The link between retail pricing, peaking generation: analysis


By Tom Tiernan
October, 16 2013

The use of dynamic pricing at the retail level is often touted as a solution to having fewer peaking power plants run for only 100 hours in a year, with customers adjusting their usage when they're paying peak demand prices, but it has not taken hold in the utility sector beyond a very limited segment.

A Federal Energy Regulatory Commission survey found that only 1% of residential customers are on time-of-use rates, with an even smaller number on dynamic pricing, where rates vary based on wholesale market prices and power grid conditions. Proponents of dynamic pricing generally do not include TOU rates as dynamic, since they are set and do not change, though TOU rates often reflect a peak, off-peak and shoulder price for a 24-hour period.

The point that retail prices reflecting the different values of electricity would reduce the use of peaking generation facilities has been around for decades. Many large utility customers are on some form of dynamic pricing, but the number of residential or small commercial customers is miniscule.

Among the benefits of dynamic prices are that they will motivate customers to shift their usage from high-priced hours to low-priced hours on a given day, so they have the potential to lower a market clearing price for an independent system operator, along with reducing the need for peaking generation units. The use of dynamic pricing to send market signals to retail customers based on grid supply and demand fundamentals has plenty of support, but progress to change retail prices toward dynamic pricing has been a tough climb for utilities and regulators.

Unlike dynamic pricing for airline tickets, toll roads or sports event tickets, which have become or are becoming the norm for US consumers, such pricing for electricity presents some challenges, though a few proponents have ideas to address those challenges.

The idea of paying $1.30/kWh under a critical peak pricing program for just a few hours of the year when the grid is stressed and demand is through the roof, even when it is offset by off-peak prices that can be 5 cents/kWh or so, is too much of a political risk for some utilities and regulators to take. Even though plenty of utilities in California, Maryland, Illinois and some other states have demonstrated that customers on dynamic pricing plans adjust their usage, the thought of having a grandmother pay exhorbitant prices for electricity on a hot summer day is among the factors that dynamic pricing supporters need to address.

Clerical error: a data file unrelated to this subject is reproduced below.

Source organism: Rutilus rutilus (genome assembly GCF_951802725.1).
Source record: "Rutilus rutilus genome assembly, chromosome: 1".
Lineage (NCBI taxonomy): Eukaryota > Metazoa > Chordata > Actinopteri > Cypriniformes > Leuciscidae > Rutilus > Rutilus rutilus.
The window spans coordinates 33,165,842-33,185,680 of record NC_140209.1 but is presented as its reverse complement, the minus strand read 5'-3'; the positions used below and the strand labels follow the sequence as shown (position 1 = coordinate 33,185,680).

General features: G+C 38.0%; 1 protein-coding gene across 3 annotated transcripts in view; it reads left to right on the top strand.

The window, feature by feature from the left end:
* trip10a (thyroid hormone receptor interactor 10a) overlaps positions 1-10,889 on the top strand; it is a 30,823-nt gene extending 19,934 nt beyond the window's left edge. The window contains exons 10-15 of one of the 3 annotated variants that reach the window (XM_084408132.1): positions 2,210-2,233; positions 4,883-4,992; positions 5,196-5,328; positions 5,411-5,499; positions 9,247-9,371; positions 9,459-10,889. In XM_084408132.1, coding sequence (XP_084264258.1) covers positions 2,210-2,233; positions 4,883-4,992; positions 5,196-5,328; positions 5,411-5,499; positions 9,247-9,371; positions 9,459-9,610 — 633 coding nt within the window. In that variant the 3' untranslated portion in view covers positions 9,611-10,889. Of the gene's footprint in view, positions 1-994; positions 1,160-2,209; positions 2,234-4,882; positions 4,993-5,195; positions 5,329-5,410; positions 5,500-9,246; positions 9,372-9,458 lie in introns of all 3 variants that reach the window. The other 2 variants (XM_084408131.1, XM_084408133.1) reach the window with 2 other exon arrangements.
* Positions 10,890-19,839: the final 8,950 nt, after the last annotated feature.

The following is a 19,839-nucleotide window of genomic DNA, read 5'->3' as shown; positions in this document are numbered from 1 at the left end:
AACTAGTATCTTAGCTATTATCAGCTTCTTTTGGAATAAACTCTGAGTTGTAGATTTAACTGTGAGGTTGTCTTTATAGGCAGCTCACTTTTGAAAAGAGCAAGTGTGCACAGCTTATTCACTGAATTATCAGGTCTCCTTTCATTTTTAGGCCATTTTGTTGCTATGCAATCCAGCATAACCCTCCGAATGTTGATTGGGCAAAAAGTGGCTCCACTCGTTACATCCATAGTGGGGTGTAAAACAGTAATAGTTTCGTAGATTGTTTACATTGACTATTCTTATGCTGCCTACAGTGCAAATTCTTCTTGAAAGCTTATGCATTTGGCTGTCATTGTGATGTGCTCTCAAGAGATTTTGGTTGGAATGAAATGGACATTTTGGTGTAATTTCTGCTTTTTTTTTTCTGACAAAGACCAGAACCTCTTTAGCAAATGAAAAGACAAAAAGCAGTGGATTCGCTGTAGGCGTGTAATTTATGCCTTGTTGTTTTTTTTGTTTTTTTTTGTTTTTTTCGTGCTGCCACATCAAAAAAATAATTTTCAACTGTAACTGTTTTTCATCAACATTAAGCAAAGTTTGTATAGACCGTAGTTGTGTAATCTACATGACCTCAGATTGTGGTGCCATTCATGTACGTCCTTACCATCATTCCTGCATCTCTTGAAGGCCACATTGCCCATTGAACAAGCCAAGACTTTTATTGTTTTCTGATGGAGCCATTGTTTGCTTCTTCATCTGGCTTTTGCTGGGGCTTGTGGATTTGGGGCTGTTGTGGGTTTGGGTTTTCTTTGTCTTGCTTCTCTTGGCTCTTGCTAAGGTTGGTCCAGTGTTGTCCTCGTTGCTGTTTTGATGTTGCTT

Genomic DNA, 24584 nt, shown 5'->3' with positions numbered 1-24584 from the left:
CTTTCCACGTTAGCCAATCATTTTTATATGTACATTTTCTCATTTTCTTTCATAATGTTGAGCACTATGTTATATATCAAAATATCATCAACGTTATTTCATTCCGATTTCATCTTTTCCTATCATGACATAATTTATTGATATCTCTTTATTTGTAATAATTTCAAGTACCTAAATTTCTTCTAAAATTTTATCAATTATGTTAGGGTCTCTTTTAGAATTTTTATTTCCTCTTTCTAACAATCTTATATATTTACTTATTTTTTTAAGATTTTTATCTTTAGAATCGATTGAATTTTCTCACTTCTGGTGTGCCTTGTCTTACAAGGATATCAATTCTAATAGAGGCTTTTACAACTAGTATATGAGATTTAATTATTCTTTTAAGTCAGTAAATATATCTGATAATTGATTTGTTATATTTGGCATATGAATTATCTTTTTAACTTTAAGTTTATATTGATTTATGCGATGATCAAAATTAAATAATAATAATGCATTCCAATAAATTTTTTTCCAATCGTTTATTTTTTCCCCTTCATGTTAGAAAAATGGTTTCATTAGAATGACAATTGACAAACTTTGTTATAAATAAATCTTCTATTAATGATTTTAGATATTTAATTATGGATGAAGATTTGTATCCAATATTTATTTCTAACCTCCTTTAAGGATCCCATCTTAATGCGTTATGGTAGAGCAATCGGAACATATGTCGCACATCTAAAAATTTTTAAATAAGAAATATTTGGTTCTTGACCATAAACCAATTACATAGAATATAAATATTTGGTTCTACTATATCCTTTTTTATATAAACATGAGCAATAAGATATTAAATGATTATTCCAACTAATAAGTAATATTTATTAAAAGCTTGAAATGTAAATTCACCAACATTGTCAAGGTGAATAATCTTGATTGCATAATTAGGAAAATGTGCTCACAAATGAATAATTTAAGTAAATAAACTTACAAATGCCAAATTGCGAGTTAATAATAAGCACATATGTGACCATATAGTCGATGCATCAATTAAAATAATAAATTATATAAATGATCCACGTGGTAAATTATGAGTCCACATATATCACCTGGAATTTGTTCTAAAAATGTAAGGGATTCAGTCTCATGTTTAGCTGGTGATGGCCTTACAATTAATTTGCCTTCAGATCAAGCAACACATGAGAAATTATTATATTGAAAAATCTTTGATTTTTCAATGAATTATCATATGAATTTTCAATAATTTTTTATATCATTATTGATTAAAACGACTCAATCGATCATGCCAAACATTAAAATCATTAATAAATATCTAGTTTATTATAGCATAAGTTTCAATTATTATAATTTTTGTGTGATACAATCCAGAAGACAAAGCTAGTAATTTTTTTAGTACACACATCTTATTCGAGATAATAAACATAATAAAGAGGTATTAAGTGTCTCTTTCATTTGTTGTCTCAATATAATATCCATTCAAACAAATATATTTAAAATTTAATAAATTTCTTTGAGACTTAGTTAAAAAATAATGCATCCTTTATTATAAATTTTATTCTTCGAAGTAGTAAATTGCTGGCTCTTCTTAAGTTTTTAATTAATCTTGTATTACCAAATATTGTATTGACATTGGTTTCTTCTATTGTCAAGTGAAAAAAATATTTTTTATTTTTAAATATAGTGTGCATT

Oklahoma Gas & Electric, which has a time-based pricing plan that is attracting interest among customers and saved the utility from building a peaking power plant, gained support from all parties for its program that has been a success, said Lisa Wood, executive director of IEE, a collection of investor-owned utilities focusing on efficiency and innovation.

Coming up with pricing plans that nudge utility customers toward dynamic pricing, eventually, is one approach, and increased use of distributed generation resources could be another driver for dynamic pricing, said Ron Binz, former chairman of the Colorado Public Utilities Commission. In an article that appeared in EnergyBiz Magazine and in comments at a Washington conference this week, Binz said time-of-use rates could be a good bridge to help customers become familiar with the concept of paying different prices for electricity during different time periods.

Making TOU rates voluntary "is never going to work," because the only customers who will sign up for such plans are those who understand them and are willing to shift their usage to save money, Binz said at the National Summit on Integrating Energy Efficiency and Smart Grid. The larger residential customers account for a bigger chunk of power sales among that class of customers, and TOU rates will not likely trigger consumer resistance, Binz said in the magazine article.

A peak-time rebate plan, where customers are exposed to wholesale market prices but not penalized if they do not shift their usage, also can be a transition mechanism toward dynamic pricing, Wood said in an interview Wednesday. That type of plan, which includes a critical peak pricing component where residents may pay 10 times the off-peak price during critical peak events, has been successful at Baltimore Gas & Electric, Wood said.

To say adoption of dynamic pricing has been slow would be an understatement, and recent research by economists and a consulting firm takes quite a conservative view on the gains possible in the next five to 10 years.

Regulatory inertia was mentioned as a barrier by Dan Delurey, executive director of the Association for Demand Response and Smart Grid. With a handful of utilities showing that consumers respond to dynamic pricing and change their power usage habits to reflect peak and off-peak prices, "no more evidence is needed to prove that it is OK to introduce time-based rates," Delurey said in an email Wednesday.